Samsung may put off construction of a new fabrication facility, according to a new rumor, because it is expected to lose some future chip orders from Apple.
Hit-or-miss technology industry publication DigiTimes, which is known for having a spotty track record with respect to anonymous sources, reported this week that Samsung Electronics is "likely" to delay construction of a new logic fabrication facility known as Line-17. The primary concern for Samsung is said to be the "possibility of losing a portion of orders for Apple's next-generation application chips."
Samsung plans to build the new semiconductor plant in Hwaseong, a city in the Gyeonggi Province of South Korea. Volume production has been planned to begin in the first quarter of 2014.
"However, Samsung will no longer be the sole supplier of Apple-designed chips that power the iPhone and iPad devices, the sources indicated," the report states. "The anticipated drop in orders from Apple has prompted Samsung to consider slowing the pace of its logic-IC capacity expansion."
Apple has long rumored to be pursuing a chipmaking partnership with Taiwan Semiconductor Manufacturing Co., though Samsung remains the sole supplier of Apple's custom chips found in the iPhone and iPad. One report from last month claimed that TSMC could begin building quad-core 20-nanometer chips for Apple as soon as late 2013.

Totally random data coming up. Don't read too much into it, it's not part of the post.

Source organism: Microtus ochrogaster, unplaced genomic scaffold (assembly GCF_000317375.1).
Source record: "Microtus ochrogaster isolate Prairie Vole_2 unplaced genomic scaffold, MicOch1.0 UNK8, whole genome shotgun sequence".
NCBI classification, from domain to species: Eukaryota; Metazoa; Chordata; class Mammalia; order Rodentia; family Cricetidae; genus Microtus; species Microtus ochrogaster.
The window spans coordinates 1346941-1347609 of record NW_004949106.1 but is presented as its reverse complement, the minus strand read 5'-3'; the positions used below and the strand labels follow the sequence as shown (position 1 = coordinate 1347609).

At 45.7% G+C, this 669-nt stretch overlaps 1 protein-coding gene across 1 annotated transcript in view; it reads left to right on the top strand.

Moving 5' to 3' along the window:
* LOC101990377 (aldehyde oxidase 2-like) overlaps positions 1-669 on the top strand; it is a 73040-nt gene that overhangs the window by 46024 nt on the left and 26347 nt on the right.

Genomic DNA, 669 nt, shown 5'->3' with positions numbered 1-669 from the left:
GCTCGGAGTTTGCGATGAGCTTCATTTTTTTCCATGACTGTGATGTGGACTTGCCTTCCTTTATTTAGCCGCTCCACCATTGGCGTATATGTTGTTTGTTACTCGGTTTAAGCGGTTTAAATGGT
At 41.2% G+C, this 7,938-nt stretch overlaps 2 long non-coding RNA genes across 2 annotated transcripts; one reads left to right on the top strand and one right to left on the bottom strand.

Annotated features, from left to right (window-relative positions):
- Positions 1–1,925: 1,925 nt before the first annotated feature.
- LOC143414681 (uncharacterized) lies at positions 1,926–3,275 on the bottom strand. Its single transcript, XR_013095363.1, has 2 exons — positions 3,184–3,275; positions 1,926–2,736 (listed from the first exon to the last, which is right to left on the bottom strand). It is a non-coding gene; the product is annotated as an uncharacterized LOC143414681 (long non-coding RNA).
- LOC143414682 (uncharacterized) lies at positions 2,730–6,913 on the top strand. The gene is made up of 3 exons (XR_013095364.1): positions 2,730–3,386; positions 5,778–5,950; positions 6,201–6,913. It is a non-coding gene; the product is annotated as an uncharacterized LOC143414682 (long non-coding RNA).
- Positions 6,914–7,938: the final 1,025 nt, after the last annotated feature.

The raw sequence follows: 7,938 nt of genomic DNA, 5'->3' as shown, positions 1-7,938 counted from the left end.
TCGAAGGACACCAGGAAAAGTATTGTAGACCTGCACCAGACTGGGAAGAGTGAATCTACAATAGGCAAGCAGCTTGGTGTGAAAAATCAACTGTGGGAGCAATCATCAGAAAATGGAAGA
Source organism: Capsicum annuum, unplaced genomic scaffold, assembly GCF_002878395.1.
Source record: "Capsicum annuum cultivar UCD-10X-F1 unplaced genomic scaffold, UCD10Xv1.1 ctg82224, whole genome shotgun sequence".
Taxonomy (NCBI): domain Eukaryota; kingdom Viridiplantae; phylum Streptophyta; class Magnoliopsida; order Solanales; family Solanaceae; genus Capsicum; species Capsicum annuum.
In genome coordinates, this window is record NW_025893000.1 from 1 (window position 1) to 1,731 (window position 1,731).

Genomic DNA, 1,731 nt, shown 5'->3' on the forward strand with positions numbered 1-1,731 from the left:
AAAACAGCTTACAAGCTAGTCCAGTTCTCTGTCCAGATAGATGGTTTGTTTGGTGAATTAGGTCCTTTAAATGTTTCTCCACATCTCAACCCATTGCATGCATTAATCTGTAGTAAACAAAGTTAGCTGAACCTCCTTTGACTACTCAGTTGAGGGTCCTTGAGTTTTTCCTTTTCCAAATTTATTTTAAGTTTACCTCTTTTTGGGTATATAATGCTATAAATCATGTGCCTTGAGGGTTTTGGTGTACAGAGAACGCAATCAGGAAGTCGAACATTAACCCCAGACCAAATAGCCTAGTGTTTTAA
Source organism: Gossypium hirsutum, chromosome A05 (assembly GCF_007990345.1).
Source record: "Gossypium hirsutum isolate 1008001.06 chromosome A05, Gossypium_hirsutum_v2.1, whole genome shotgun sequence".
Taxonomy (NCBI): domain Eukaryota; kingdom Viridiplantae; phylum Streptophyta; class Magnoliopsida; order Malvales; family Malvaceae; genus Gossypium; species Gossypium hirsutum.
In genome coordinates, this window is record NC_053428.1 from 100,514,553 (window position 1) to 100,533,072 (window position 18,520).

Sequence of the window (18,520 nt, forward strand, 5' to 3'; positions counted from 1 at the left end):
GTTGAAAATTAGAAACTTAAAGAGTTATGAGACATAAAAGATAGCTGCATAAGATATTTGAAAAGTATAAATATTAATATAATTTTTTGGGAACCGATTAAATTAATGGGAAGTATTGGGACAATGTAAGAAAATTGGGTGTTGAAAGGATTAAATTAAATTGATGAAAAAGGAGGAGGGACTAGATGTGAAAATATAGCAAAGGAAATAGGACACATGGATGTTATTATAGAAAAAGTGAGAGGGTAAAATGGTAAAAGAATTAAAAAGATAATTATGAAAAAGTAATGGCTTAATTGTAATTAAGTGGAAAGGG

And in October it was said that Apple was getting "serious" about moving chip production away from Samsung. Around the same time, Apple also hired away former Samsung chip designer Jim Mergard, who also designed and developed chips for AMD for 16 years.
The growing reports could represent a concern on the part of Samsung that its chipmaking business will not grow as much as expected, with the potential loss of Apple as a major customer.
Apple was rumored earlier this year to have made an offer for around $1 billion that would have made TSMC a dedicated chip producer to Apple alone. The offer was allegedly rejected by TSMC, as the company was said to be interested in staying involved in the booming broader smartphone market.